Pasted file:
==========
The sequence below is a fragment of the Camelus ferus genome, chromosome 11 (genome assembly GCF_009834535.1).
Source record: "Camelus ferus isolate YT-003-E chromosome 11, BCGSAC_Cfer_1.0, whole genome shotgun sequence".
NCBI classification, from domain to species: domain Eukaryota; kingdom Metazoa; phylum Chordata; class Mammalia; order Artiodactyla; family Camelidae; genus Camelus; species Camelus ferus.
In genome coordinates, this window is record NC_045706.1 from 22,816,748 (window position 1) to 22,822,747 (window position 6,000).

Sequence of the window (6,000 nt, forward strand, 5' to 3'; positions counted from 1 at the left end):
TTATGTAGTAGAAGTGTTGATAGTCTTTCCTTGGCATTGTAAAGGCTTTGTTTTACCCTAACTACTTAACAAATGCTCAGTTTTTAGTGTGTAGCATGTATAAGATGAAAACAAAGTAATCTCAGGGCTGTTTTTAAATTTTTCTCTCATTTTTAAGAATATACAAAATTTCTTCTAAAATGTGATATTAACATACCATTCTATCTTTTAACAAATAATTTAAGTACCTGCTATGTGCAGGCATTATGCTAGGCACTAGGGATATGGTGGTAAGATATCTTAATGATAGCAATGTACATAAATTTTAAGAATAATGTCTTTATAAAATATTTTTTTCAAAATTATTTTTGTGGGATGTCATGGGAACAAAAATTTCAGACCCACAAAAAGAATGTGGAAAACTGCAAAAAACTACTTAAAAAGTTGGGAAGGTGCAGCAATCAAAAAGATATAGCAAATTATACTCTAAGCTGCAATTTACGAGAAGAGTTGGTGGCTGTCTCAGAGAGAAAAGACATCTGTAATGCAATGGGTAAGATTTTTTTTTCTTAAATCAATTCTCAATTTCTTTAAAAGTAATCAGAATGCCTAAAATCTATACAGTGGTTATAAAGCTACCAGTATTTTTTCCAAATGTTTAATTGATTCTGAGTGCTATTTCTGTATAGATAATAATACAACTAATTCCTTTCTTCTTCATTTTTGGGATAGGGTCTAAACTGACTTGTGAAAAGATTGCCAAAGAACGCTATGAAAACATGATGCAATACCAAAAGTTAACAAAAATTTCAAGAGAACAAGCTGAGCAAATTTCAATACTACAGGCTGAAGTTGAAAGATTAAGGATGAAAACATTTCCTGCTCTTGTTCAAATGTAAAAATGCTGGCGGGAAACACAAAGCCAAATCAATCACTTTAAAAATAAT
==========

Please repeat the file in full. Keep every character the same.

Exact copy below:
The sequence below is a fragment of the Camelus ferus genome, chromosome 11 (genome assembly GCF_009834535.1).
Source record: "Camelus ferus isolate YT-003-E chromosome 11, BCGSAC_Cfer_1.0, whole genome shotgun sequence".
NCBI classification, from domain to species: domain Eukaryota; kingdom Metazoa; phylum Chordata; class Mammalia; order Artiodactyla; family Camelidae; genus Camelus; species Camelus ferus.
In genome coordinates, this window is record NC_045706.1 from 22,816,748 (window position 1) to 22,822,747 (window position 6,000).

Sequence of the window (6,000 nt, forward strand, 5' to 3'; positions counted from 1 at the left end):
TTATGTAGTAGAAGTGTTGATAGTCTTTCCTTGGCATTGTAAAGGCTTTGTTTTACCCTAACTACTTAACAAATGCTCAGTTTTTAGTGTGTAGCATGTATAAGATGAAAACAAAGTAATCTCAGGGCTGTTTTTAAATTTTTCTCTCATTTTTAAGAATATACAAAATTTCTTCTAAAATGTGATATTAACATACCATTCTATCTTTTAACAAATAATTTAAGTACCTGCTATGTGCAGGCATTATGCTAGGCACTAGGGATATGGTGGTAAGATATCTTAATGATAGCAATGTACATAAATTTTAAGAATAATGTCTTTATAAAATATTTTTTTCAAAATTATTTTTGTGGGATGTCATGGGAACAAAAATTTCAGACCCACAAAAAGAATGTGGAAAACTGCAAAAAACTACTTAAAAAGTTGGGAAGGTGCAGCAATCAAAAAGATATAGCAAATTATACTCTAAGCTGCAATTTACGAGAAGAGTTGGTGGCTGTCTCAGAGAGAAAAGACATCTGTAATGCAATGGGTAAGATTTTTTTTTCTTAAATCAATTCTCAATTTCTTTAAAAGTAATCAGAATGCCTAAAATCTATACAGTGGTTATAAAGCTACCAGTATTTTTTCCAAATGTTTAATTGATTCTGAGTGCTATTTCTGTATAGATAATAATACAACTAATTCCTTTCTTCTTCATTTTTGGGATAGGGTCTAAACTGACTTGTGAAAAGATTGCCAAAGAACGCTATGAAAACATGATGCAATACCAAAAGTTAACAAAAATTTCAAGAGAACAAGCTGAGCAAATTTCAATACTACAGGCTGAAGTTGAAAGATTAAGGATGAAAACATTTCCTGCTCTTGTTCAAATGTAAAAATGCTGGCGGGAAACACAAAGCCAAATCAATCACTTTAAAAATAAT